Many of us have found safe, socially distant ways to do the things we considered normal before the pandemic, such as drive-by birthday parties or outdoor, masked haircuts. When and how we might go to the movies like we once did is a tougher issue to resolve, because there’s no getting around the problem of a group of strangers sharing circulated air in a closed room for two hours.
Until we can breathe easy again, audiences have rallied around the previously undervalued drive-in experience, and virtual cinemas have allowed independent theaters and filmmakers to connect in innovative ways. You may have to experience the Virginia Film Festival in isolation this year, but rest assured, you are not alone.
One Night in Miami & Shiva Baby
As of the moment this preview was written, two drive-in highlights have already sold out: One Night in Miami on opening night, and Shiva Baby on closing night. The films are very different in tone and content, yet both are deeply personal to their respective filmmakers—industry veteran Regina King in her directorial debut, and newcomer Emma Seligman—and are essential examples of why the festival experience, however diminished at the moment, is worth saving. (One Night in Miami, October 21, at 7:30pm at Morven Farm, and 8pm at Dairy Market; Shiva Baby, October 25, at 8pm at Dairy Market)
Here’s a useful festival tip: Whenever you see anything labeled a “hidden gem,” give it a chance, no matter how odd it may seem. These movies rely on your word of mouth, and you may find a new favorite in an unlikely package. This is certainly true of Jumbo, from French writer-director Zoé Wittock in her feature debut. The most shocking thing about Wittock’s film isn’t its premise, about a woman (Noémie Merlant, Portrait of a Lady on Fire) who falls madly in love with a carnival ride. It’s that she makes you believe it. With each new romantic escalation, Jumbo challenges you to remember when you were judged for feelings you couldn’t explain, or loved someone you shouldn’t. Wittock directs the story like this the only way one could, with total earnestness and respect for the character’s point of view. The ride, communicating only through spinning, flashing lights, and—ahem—leaking, is as expressive as any human actor. Jumbo will make you stand up and cheer as you rethink your definition of “wholesome.” (October 21, streaming)
Feels Good Man
Moving to documentaries, Feels Good Man is the single most clarifying political film I’ve seen in years. Director Arthur Jones explores the long journey of Pepe the Frog, the ubiquitous meme that once captured the anarchic spirit of the internet before becoming a mascot for its darkest underbelly. We follow Pepe creator Matt Furie, a positive-minded artist, as he attempts to understand how his easygoing character, originally part of the harmless Boy’s Club comic series, was absorbed and reappropriated without his knowledge or permission. Feels Good Man is the first documentary I’ve seen that understands how to navigate the hive mind of the internet, and how to comprehend the alt-right’s irony-drenched iconography. It is an essential film for understanding the current moment, how this toxic movement formed the way it did, and why it congealed around an innocent figure like Pepe. (October 21, streaming)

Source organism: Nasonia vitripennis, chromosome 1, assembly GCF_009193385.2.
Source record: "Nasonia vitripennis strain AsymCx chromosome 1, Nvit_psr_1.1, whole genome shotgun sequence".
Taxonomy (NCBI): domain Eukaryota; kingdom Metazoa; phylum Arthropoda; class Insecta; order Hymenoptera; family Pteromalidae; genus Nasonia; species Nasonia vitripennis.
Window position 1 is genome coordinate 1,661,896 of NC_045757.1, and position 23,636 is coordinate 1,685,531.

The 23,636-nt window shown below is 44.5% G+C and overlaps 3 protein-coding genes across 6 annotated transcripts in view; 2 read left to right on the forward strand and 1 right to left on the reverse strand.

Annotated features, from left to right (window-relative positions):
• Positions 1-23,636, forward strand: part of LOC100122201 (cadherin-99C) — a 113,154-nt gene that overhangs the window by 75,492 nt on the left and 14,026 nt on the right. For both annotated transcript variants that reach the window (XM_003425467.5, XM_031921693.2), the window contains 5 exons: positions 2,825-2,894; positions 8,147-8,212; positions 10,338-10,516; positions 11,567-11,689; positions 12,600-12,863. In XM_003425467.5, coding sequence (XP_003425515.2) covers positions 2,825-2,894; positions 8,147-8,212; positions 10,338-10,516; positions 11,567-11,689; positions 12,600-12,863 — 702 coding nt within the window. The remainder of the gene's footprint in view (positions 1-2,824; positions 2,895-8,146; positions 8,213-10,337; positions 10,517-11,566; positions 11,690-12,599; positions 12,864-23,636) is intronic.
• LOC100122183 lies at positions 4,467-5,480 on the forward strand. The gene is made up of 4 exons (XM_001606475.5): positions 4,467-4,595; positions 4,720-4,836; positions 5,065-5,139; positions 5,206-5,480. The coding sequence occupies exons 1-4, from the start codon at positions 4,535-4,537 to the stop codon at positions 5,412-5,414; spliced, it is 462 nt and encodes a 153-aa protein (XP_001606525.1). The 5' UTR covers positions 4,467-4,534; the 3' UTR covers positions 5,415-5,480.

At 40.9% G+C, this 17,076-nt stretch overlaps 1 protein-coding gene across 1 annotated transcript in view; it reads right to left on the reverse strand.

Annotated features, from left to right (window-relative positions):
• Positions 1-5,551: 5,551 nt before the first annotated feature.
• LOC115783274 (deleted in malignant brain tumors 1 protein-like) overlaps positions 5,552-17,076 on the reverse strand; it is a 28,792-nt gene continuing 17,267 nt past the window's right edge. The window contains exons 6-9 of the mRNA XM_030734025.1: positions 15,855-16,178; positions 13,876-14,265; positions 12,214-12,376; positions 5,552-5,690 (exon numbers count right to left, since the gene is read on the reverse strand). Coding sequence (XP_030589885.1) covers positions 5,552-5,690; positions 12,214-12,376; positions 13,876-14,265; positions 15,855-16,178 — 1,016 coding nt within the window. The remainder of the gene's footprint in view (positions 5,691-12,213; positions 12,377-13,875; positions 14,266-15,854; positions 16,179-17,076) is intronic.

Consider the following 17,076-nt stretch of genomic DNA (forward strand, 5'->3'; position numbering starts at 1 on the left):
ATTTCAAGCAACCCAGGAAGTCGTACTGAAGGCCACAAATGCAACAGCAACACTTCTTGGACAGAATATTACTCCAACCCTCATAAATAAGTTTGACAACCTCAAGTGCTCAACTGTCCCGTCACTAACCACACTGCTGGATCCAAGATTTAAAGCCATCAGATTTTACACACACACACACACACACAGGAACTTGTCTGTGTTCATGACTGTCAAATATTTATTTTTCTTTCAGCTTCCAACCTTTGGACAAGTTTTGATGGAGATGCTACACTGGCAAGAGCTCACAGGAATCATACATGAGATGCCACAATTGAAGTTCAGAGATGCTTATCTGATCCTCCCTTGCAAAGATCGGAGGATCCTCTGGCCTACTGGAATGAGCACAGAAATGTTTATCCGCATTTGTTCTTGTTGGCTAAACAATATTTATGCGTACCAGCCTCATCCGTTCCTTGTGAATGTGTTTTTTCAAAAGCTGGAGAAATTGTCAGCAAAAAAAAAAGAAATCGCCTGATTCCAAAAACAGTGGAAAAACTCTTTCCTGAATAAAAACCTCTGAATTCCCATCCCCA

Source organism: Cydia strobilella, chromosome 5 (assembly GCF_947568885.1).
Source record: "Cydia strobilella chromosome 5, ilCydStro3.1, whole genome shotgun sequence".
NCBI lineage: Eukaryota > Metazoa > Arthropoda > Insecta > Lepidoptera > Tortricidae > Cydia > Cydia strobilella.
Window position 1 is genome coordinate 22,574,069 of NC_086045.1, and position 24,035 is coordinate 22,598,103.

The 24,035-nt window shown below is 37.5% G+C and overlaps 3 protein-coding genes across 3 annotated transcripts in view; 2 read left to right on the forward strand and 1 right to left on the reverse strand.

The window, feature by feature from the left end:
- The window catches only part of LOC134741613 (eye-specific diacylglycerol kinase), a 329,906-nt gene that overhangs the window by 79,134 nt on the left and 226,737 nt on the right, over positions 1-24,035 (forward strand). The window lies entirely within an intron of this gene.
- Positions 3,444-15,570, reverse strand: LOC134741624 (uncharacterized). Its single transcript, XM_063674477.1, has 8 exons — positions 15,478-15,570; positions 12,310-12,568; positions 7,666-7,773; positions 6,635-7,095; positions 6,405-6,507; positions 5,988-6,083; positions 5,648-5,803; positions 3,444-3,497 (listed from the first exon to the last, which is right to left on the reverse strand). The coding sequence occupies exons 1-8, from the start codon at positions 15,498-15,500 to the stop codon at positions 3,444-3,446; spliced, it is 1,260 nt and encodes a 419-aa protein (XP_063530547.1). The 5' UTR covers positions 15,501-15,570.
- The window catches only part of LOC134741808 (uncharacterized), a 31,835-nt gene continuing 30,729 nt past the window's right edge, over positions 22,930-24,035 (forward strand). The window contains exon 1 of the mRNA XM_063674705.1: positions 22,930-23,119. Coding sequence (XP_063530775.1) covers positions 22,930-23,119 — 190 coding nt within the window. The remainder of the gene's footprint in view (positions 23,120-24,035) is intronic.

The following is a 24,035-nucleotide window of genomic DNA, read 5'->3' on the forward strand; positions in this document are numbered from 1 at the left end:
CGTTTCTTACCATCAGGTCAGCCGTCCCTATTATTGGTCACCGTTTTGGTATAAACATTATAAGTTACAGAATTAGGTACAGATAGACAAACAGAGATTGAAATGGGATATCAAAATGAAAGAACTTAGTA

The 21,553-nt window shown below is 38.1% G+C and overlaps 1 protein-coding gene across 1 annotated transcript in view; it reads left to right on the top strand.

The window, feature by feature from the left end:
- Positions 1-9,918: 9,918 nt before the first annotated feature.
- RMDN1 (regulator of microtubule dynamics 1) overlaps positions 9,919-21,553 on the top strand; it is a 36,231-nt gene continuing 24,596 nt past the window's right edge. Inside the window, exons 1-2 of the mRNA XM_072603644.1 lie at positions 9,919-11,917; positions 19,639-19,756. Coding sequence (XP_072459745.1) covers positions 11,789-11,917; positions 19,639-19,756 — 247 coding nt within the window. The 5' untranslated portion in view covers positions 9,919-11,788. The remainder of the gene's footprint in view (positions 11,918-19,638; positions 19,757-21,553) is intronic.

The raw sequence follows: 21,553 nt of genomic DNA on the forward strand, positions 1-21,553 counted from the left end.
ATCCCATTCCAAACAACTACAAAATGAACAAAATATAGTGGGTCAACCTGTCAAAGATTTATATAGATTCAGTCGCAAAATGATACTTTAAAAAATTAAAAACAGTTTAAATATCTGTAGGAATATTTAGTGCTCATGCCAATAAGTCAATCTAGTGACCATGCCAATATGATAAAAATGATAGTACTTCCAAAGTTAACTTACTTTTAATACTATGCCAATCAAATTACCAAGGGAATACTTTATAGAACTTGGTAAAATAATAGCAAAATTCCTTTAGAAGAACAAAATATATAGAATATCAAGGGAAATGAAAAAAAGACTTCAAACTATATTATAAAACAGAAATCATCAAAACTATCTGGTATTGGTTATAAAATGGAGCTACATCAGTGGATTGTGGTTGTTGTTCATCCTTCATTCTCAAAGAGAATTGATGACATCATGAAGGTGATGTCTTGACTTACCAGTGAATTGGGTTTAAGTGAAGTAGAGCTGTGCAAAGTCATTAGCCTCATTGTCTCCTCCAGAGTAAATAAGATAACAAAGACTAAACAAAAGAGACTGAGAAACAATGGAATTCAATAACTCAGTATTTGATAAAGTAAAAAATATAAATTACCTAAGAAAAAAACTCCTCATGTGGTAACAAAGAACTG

Where Feels Good Man focuses on the lawlessness of digital culture, Coded Bias looks at how the norms of technology are written, by whom, and who gets left behind. For example, MIT researcher Joy Buolamwini discovers that her facial recognition software only acknowledges her when she wears a totally white mask. As the documentary shows, that’s far more than a glitch. Algorithms are not objective, they are as we create them, and those creators come from a very slim, very white, extremely wealthy, and overwhelmingly male segment of the population. Not only is the technology’s failure to recognize people of color an insult, it is omnipresent in our smartphones, our surveillance cameras, and our law enforcement, with virtually no oversight or accountability. Is technology improving our lives and lifting all boats, or is it another means of enforcing the same social order? Director Shalini Kantayya’s documentary comes to VFF after a huge impact at Sundance, where some called it the most important documentary of the year. (October 21, streaming)
The third documentary recommendation is Boys State. I cannot decide whether this film is exciting, charming, or harrowing, but I am certain that it is vital. We are a nation in desperate search of a metaphor for our current situation, and I can think of no better microcosm of our fractured state than a gathering of 1,000 young men who all want different things, attempting to build a model of representative democracy from the ground up at a Texas summer program. Some are participating to rule according to their own values, some are treating it like a game, and some want to ensure that all voices are heard in a room of 1,000 primarily white and conservative boys. The very purpose of power and democracy come into question, as many of the participants have already cemented their views along the current divides that dominate national politics. Are we giving the next generation a chance to build a better world, or are we training them to continue fighting our proxy wars? (October 24, streaming)